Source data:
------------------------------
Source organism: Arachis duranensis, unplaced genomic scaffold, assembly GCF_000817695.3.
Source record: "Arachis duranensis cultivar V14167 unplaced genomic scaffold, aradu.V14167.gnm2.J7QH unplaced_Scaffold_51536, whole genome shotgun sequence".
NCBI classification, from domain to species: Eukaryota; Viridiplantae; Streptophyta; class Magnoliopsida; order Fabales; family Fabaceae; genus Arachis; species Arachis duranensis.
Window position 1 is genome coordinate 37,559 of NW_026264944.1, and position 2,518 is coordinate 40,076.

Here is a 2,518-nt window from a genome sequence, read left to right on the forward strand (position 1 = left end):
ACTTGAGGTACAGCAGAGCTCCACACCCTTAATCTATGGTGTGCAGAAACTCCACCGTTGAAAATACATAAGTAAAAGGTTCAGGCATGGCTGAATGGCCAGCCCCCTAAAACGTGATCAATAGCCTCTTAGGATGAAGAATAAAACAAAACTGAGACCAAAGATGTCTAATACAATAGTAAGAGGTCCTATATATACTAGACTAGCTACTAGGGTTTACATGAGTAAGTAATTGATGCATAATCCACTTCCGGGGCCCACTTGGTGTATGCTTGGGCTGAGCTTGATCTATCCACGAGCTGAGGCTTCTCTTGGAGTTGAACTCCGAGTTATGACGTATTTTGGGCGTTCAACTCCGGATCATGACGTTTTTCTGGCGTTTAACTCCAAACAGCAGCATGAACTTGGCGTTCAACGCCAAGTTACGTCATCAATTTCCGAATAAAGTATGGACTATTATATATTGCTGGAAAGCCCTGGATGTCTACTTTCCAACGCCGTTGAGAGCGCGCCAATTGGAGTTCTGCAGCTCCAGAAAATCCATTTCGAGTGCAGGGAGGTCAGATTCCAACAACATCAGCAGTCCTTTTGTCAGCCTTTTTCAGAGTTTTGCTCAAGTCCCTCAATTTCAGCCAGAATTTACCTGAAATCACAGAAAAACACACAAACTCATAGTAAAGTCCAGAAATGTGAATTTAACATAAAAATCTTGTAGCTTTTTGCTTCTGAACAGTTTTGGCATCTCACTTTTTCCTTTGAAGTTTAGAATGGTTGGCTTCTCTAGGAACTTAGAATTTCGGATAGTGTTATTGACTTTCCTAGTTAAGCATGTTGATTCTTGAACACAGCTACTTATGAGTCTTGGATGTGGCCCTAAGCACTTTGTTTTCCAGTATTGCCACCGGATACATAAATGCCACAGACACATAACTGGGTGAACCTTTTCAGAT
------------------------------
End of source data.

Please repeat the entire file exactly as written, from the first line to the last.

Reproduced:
Source organism: Arachis duranensis, unplaced genomic scaffold, assembly GCF_000817695.3.
Source record: "Arachis duranensis cultivar V14167 unplaced genomic scaffold, aradu.V14167.gnm2.J7QH unplaced_Scaffold_51536, whole genome shotgun sequence".
NCBI classification, from domain to species: Eukaryota; Viridiplantae; Streptophyta; class Magnoliopsida; order Fabales; family Fabaceae; genus Arachis; species Arachis duranensis.
Window position 1 is genome coordinate 37,559 of NW_026264944.1, and position 2,518 is coordinate 40,076.

Here is a 2,518-nt window from a genome sequence, read left to right on the forward strand (position 1 = left end):
ACTTGAGGTACAGCAGAGCTCCACACCCTTAATCTATGGTGTGCAGAAACTCCACCGTTGAAAATACATAAGTAAAAGGTTCAGGCATGGCTGAATGGCCAGCCCCCTAAAACGTGATCAATAGCCTCTTAGGATGAAGAATAAAACAAAACTGAGACCAAAGATGTCTAATACAATAGTAAGAGGTCCTATATATACTAGACTAGCTACTAGGGTTTACATGAGTAAGTAATTGATGCATAATCCACTTCCGGGGCCCACTTGGTGTATGCTTGGGCTGAGCTTGATCTATCCACGAGCTGAGGCTTCTCTTGGAGTTGAACTCCGAGTTATGACGTATTTTGGGCGTTCAACTCCGGATCATGACGTTTTTCTGGCGTTTAACTCCAAACAGCAGCATGAACTTGGCGTTCAACGCCAAGTTACGTCATCAATTTCCGAATAAAGTATGGACTATTATATATTGCTGGAAAGCCCTGGATGTCTACTTTCCAACGCCGTTGAGAGCGCGCCAATTGGAGTTCTGCAGCTCCAGAAAATCCATTTCGAGTGCAGGGAGGTCAGATTCCAACAACATCAGCAGTCCTTTTGTCAGCCTTTTTCAGAGTTTTGCTCAAGTCCCTCAATTTCAGCCAGAATTTACCTGAAATCACAGAAAAACACACAAACTCATAGTAAAGTCCAGAAATGTGAATTTAACATAAAAATCTTGTAGCTTTTTGCTTCTGAACAGTTTTGGCATCTCACTTTTTCCTTTGAAGTTTAGAATGGTTGGCTTCTCTAGGAACTTAGAATTTCGGATAGTGTTATTGACTTTCCTAGTTAAGCATGTTGATTCTTGAACACAGCTACTTATGAGTCTTGGATGTGGCCCTAAGCACTTTGTTTTCCAGTATTGCCACCGGATACATAAATGCCACAGACACATAACTGGGTGAACCTTTTCAGAT